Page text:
The 2021 Beijing International Canal Cultural Festival opened on Saturday, kicking off a series of events highlighting the cultural significance of the Grand Canal, an arterial waterway in ancient China.
The 3,200-kilometer China Grand Canal dates back over 2,000 years, and was inscribed as a UNESCO World Heritage Site in 2014. The Sui (581-618) and Yuan (1271-1368) dynasties witnessed two peak periods in its construction and expansion. Beijing lies at the northern end of the canal. The waterway played a key role in the formation of this metropolis during the Yuan Dynasty, when Beijing became a national capital.
During the weeklong cultural festival, exhibitions and symposia will be organized to display achievements in protection and archaeological studies of the Beijing section of the canal in recent years, as well as selected artwork about the canal.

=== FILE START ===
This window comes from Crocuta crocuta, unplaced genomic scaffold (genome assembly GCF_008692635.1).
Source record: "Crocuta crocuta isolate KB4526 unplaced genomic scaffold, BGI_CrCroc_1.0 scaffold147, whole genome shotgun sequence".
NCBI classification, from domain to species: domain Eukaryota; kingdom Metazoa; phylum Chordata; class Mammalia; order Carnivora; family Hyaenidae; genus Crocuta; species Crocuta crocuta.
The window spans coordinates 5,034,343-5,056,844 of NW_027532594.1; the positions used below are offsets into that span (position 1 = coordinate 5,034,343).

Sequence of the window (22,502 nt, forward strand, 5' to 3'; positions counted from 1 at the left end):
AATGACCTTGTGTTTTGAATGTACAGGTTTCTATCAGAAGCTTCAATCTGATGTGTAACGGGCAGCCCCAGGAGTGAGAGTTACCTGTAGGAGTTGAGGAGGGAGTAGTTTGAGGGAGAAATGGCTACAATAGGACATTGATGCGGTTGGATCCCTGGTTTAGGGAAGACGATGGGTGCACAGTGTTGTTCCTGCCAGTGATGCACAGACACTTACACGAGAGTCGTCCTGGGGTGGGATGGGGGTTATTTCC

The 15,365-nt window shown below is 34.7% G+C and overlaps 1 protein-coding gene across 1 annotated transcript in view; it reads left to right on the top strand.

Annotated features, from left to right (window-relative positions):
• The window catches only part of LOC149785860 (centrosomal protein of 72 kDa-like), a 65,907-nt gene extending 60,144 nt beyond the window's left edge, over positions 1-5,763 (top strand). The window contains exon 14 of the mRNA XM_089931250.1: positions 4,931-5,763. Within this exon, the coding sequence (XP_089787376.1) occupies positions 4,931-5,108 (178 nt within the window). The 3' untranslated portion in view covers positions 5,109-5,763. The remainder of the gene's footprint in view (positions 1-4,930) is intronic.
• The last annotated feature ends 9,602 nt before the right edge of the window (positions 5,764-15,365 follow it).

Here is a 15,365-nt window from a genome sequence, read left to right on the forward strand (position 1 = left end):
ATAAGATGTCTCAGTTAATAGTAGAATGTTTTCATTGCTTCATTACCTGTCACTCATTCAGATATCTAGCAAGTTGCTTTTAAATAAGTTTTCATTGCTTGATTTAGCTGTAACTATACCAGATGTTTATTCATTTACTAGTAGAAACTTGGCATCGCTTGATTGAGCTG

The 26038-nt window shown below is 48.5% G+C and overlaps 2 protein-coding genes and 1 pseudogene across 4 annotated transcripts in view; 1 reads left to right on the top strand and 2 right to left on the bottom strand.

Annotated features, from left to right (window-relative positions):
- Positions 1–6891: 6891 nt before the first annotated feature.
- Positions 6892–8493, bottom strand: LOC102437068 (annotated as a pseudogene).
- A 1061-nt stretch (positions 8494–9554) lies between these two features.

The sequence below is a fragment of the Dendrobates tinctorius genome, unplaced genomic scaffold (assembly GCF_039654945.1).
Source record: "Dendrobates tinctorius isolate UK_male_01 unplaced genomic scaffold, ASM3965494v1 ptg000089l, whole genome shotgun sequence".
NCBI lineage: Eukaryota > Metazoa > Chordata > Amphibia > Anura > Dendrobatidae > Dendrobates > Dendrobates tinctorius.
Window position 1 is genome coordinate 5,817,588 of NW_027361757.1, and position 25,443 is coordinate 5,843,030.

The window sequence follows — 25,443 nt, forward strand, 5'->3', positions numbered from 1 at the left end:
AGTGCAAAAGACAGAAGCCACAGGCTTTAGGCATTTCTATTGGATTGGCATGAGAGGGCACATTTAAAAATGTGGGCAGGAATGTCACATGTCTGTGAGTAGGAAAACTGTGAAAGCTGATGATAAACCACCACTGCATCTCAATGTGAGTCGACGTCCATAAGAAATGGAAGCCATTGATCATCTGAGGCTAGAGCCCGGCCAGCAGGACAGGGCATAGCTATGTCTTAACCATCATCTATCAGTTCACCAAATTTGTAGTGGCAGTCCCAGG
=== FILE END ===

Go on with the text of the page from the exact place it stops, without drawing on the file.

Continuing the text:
Cultural souvenirs and recommended tourism routes will also be released. Concerts, sports competitions, lectures, TV programs and other activities surrounding the canal will also be held to better display its cultural value. For the festival, a special program was also launched to share canal conservators' and volunteer protectors' stories.
In 2019, the Beijing government released its comprehensive plan for the protection and utilization of the canal section and drafted a long-term project on cultural heritage conservation, tourism, ecological protection and coordinated development, among other fields.